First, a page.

the examiner's further explanation in the Answer.

The appeals claims stand rejected as unpatentable over Ross et al. since
the examiners finds the claims to set forth no more structure of a
computer than is to be found in Ross et al. when supplied with a stored
program designed to carry out the appropriate sequence of mathematical
operations.  The examiner regards a stored program in a computer as
constituting no more than a statement of the operation of or the process
carried out by apparatus set forth in the claims and not as a basis of
patentable distinction thereover.

Appellants contend that the Ross et al. computer fails to anticipate the
claims because it does not have or teach means to carry out the mode of
operation equivalent to the one claimed and even if the claims would
respond to the computer when programmed to carry out the operations
defined, such special programming is not suggested by the art.

From the examiner's detailed application of the reference to each of the
claims on appeal to which reference is made it appears that apparatus
operating on particular stored data through a particular stored program
is regarded by him as patentably no different than a computer, absent
such data and program.  In other words, if the difference between a
general purpose computer and the claims to a special purpose computer 
can be supplied by merely placing a suitable program in a general
purpose machine then the examiner would deny a patent even though the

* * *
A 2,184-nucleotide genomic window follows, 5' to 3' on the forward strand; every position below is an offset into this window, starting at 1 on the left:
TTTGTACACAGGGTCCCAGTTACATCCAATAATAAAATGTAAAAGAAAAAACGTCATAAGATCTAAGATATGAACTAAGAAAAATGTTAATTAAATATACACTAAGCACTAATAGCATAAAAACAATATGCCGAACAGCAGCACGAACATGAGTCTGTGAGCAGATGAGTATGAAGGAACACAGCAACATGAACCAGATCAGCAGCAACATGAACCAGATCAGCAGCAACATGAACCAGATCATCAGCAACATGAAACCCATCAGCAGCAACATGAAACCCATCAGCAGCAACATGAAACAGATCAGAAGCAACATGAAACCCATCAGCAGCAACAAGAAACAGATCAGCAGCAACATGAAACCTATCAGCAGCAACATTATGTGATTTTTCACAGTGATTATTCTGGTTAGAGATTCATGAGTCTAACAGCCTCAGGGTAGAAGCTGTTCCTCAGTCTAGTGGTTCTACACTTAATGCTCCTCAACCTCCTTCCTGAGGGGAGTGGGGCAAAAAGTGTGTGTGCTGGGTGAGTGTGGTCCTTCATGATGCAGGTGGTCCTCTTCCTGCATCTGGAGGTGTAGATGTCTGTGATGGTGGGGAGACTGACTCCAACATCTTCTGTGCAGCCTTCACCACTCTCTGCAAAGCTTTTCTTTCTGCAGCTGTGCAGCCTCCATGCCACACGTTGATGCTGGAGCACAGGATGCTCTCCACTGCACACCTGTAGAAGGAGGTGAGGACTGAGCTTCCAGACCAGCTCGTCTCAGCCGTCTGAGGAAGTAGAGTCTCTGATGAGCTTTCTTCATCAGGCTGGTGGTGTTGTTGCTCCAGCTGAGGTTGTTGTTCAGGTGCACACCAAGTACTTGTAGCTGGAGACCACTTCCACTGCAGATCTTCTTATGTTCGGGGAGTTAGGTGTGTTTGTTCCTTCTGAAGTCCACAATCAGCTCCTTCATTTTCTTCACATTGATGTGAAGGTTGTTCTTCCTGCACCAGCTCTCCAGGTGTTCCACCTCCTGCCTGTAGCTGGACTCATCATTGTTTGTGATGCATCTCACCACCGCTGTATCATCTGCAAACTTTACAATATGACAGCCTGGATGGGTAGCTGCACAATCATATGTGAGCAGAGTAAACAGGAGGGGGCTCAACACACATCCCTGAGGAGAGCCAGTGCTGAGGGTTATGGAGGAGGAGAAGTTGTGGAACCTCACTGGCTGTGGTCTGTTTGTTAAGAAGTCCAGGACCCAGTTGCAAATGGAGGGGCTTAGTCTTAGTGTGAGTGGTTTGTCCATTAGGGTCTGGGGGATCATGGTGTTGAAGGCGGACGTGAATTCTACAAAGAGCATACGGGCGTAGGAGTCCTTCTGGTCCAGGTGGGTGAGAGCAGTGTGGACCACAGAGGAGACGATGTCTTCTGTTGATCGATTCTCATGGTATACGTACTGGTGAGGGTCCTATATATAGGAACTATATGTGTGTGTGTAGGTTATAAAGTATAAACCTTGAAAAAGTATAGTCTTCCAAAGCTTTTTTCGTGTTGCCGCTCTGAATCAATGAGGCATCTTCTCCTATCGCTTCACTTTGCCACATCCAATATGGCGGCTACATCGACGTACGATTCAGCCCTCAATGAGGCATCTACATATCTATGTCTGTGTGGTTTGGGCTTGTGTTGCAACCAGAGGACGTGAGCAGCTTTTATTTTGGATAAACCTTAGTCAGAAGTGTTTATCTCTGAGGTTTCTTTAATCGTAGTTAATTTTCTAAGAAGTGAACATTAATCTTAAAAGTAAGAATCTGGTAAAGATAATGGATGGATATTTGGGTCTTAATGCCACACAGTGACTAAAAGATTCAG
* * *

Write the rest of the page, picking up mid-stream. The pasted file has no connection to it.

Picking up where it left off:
art contained no suggestion for the preparation of such a program.

We do not agree.  To deny patent protection to a novel structure it must
be shown that the same was obvious at the time the invention was made.
A program for a computer which is not made obvious by the prior art but
only by appellants' disclosure is not available to teach appellants'
invention.  Since most general purpose computers have the recognized
capability of simulating operations of many other computers or machines
by suitable programming, this fact should afford no basis for a denial
on all future novel computer configurations which the art does not make

However, the claims on appeal are not directed to the novel configuration
of a computer which can process data expressed in Polish Notation but on
the contrary the appealed claims merely set forth the result or function
accomplished by any computer operating on data in Polish Notation.  The
claims refer to the various registers and storage facilities not by
their structure but by the meaning that has been arbitrarily assigned to
bit patterns of the data stored in the computer in such facilities.  The
automatic control means is defined in the claims only as that which will
carry out a mathematical regimen, long familiar to mathematicians, of
using operator instructions to properly group the operands.

Appellants emphasize that the art does not teach the reading in and reading
out of the operands in reverse order.  This is merely claiming the result
or function to be accomplished by routine application of the rules for
handling data expressed in Polish Notation which notation appellants
acknowledge in the specification was not novel with him but was the work
of another.

Thus we support the examiner's rejection of claims 1, 2, 3 and 11 as
distinguishing over Ross et al. only to the extent of calling for that
which achieves a particular result or operation, i.e., "processing by
Polish Notation", not through any novel structure set out in the claims
but merely by the routine operation of storage and processing means
normally found in stored program computers.

The rejection of claims 1, 2, 3 and 11 is sustained.  The decision of the
examiner is AFFIRMED.